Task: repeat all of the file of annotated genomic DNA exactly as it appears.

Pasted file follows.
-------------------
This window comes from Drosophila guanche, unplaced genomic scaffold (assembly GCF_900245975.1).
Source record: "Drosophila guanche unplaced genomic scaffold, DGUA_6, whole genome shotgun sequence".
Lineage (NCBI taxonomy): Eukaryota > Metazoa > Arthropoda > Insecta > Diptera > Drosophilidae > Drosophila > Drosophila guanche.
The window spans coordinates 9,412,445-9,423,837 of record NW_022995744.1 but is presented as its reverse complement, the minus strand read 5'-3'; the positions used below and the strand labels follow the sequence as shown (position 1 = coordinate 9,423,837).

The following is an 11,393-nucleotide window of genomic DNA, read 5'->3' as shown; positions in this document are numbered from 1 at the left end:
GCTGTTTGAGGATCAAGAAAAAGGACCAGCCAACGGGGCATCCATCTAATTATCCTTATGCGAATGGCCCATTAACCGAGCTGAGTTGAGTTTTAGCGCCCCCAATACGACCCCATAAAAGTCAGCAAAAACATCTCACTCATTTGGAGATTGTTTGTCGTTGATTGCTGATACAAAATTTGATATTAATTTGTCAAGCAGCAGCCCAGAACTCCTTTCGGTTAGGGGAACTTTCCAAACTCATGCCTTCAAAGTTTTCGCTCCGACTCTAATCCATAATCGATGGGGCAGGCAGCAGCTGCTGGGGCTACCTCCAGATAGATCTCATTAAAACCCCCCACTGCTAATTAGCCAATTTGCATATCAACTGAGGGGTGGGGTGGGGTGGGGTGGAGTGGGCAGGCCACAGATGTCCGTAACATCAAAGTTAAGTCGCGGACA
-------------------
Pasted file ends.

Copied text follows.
This window comes from Drosophila guanche, unplaced genomic scaffold (assembly GCF_900245975.1).
Source record: "Drosophila guanche unplaced genomic scaffold, DGUA_6, whole genome shotgun sequence".
Lineage (NCBI taxonomy): Eukaryota > Metazoa > Arthropoda > Insecta > Diptera > Drosophilidae > Drosophila > Drosophila guanche.
The window spans coordinates 9,412,445-9,423,837 of record NW_022995744.1 but is presented as its reverse complement, the minus strand read 5'-3'; the positions used below and the strand labels follow the sequence as shown (position 1 = coordinate 9,423,837).

The following is an 11,393-nucleotide window of genomic DNA, read 5'->3' as shown; positions in this document are numbered from 1 at the left end:
GCTGTTTGAGGATCAAGAAAAAGGACCAGCCAACGGGGCATCCATCTAATTATCCTTATGCGAATGGCCCATTAACCGAGCTGAGTTGAGTTTTAGCGCCCCCAATACGACCCCATAAAAGTCAGCAAAAACATCTCACTCATTTGGAGATTGTTTGTCGTTGATTGCTGATACAAAATTTGATATTAATTTGTCAAGCAGCAGCCCAGAACTCCTTTCGGTTAGGGGAACTTTCCAAACTCATGCCTTCAAAGTTTTCGCTCCGACTCTAATCCATAATCGATGGGGCAGGCAGCAGCTGCTGGGGCTACCTCCAGATAGATCTCATTAAAACCCCCCACTGCTAATTAGCCAATTTGCATATCAACTGAGGGGTGGGGTGGGGTGGGGTGGAGTGGGCAGGCCACAGATGTCCGTAACATCAAAGTTAAGTCGCGGACA